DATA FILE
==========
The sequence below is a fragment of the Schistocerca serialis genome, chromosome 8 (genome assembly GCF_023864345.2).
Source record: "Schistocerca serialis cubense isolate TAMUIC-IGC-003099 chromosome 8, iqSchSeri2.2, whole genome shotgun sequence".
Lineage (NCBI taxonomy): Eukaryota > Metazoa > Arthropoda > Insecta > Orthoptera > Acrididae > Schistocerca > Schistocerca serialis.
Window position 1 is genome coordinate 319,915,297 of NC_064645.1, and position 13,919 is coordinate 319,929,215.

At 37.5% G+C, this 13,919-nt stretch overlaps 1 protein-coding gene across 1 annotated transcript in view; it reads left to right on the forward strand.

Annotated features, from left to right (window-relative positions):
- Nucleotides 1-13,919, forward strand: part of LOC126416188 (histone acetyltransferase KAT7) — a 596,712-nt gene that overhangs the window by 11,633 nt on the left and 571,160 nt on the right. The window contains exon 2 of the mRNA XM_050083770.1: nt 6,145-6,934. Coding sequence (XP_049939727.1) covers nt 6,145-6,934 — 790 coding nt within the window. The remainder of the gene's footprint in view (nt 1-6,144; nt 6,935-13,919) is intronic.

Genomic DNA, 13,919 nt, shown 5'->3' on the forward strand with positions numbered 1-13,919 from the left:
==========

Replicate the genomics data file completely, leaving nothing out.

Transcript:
The sequence below is a fragment of the Schistocerca serialis genome, chromosome 8 (genome assembly GCF_023864345.2).
Source record: "Schistocerca serialis cubense isolate TAMUIC-IGC-003099 chromosome 8, iqSchSeri2.2, whole genome shotgun sequence".
Lineage (NCBI taxonomy): Eukaryota > Metazoa > Arthropoda > Insecta > Orthoptera > Acrididae > Schistocerca > Schistocerca serialis.
Window position 1 is genome coordinate 319,915,297 of NC_064645.1, and position 13,919 is coordinate 319,929,215.

At 37.5% G+C, this 13,919-nt stretch overlaps 1 protein-coding gene across 1 annotated transcript in view; it reads left to right on the forward strand.

Annotated features, from left to right (window-relative positions):
- Nucleotides 1-13,919, forward strand: part of LOC126416188 (histone acetyltransferase KAT7) — a 596,712-nt gene that overhangs the window by 11,633 nt on the left and 571,160 nt on the right. The window contains exon 2 of the mRNA XM_050083770.1: nt 6,145-6,934. Coding sequence (XP_049939727.1) covers nt 6,145-6,934 — 790 coding nt within the window. The remainder of the gene's footprint in view (nt 1-6,144; nt 6,935-13,919) is intronic.

Genomic DNA, 13,919 nt, shown 5'->3' on the forward strand with positions numbered 1-13,919 from the left: